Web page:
Now that I've got that off of my chest, the consortium of authors compiled the conservation for 25,780 species of verts - this comprises all described mammals, birds, cartilaginous fish and amphibians, and a sample of reptiles (herps) and bon fish. Why they didn't do a complete enumeration of herps is beyond me. They only used ~ 19% of modern species (by my off-the-cuff estimation), and adding about 6500 more species doesn't seem like it would have been a huge amount of work. Perhaps there's a good reason that I'm missing. Broadly, the IUCN uses three major categories, which are broken down into sub-categories. Threatened species can be either Critically Endangered (CR), Endangered (EN) or Vulnerable (VU). They found that around 1 in 5 vert is classified as threatened, with a gradually increasing trend in risk since the 1980s. Amphibians are far and away the most threatened taxa, with over 600 species of them moving a category closer to extinction (e.g., changing from VU to EN). Generally, this was all known though it's nice to see it reiterated.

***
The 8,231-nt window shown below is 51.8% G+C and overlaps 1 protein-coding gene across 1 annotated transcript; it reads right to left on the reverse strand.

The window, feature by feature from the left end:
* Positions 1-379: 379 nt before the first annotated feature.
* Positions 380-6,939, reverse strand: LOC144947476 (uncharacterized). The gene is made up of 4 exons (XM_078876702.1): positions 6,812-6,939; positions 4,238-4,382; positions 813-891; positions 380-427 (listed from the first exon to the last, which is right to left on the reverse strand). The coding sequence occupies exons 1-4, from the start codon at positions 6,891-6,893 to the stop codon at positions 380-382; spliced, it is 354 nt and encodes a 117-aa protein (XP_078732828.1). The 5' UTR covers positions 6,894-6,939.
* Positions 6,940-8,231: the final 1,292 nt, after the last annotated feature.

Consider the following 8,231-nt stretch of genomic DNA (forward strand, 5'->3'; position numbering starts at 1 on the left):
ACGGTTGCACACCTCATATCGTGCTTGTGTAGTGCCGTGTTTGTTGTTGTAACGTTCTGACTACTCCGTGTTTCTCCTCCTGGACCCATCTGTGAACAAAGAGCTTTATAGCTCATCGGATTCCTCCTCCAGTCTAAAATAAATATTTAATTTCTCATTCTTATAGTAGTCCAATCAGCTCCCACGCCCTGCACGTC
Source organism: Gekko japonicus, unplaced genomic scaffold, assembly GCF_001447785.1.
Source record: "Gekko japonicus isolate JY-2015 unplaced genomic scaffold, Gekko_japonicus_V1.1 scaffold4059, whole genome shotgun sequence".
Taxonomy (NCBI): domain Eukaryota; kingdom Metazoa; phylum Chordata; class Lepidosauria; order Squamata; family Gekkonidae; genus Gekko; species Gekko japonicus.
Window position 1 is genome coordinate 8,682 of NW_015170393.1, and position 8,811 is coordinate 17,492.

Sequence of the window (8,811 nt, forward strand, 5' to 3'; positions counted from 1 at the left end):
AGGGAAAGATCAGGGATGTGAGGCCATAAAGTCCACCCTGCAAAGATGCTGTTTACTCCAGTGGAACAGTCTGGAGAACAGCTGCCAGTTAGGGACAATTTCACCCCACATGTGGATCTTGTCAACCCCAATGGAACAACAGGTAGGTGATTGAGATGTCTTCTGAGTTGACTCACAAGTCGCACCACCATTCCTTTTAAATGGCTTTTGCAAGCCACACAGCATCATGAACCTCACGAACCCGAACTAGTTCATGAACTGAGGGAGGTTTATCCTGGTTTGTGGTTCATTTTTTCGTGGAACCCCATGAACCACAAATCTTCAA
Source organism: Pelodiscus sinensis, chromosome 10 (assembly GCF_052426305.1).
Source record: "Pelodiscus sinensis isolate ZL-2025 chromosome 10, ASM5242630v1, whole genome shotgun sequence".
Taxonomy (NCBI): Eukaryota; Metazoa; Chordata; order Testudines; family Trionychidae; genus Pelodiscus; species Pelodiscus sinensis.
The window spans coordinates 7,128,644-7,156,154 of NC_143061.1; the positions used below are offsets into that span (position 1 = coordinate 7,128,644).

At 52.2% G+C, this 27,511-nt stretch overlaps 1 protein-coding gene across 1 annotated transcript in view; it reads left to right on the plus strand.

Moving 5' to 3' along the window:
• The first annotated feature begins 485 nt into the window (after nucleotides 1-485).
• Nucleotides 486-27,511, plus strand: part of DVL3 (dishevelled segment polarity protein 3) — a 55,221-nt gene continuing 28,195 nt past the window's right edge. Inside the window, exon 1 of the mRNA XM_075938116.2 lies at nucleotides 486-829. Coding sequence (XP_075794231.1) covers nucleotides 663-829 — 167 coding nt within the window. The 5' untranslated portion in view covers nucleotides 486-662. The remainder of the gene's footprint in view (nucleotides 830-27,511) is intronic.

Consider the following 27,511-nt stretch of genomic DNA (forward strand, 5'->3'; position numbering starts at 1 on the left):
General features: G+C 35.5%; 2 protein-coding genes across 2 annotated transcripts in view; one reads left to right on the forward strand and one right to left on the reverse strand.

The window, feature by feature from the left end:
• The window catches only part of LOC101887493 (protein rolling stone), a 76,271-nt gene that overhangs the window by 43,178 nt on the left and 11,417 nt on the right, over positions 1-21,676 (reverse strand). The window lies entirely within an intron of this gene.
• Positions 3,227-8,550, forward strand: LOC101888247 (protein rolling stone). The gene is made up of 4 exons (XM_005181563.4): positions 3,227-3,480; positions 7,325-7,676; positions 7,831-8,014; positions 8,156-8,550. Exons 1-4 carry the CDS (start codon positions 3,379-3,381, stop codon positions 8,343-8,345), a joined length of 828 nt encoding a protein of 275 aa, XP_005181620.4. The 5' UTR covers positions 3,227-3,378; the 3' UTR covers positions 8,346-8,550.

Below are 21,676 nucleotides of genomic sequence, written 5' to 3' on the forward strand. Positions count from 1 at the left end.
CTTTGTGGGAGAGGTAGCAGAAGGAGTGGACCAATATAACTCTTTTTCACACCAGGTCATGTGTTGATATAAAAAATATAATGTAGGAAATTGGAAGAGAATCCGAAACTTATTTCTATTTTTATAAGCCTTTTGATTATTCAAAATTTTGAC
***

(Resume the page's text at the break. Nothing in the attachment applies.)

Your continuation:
Next, the consortium of authors evaluated the impact of conservation efforts on this decline. They argue that of all the 'status' changes, 7% were improvements in status (e.g., CR to EN), and only 4 of these were not due to conservation efforts. Taking a digression here, the consortium do not really define what they mean by conservation. Conservation can be everything from highly intensive captive breeding to mostly laissez-faire restrictions on hunting or killing. It can describe setting aside habitat, or re-introducing a species actively. In short, it covers an awful lot of ground from "doing nothing" to "doing a whole lot." So when they say 64 of 68 improvements is due to conservation, it doesn't say anything about conservation effort. Indeed, some of that improvement could be due to factors not related to the conservation effort at all.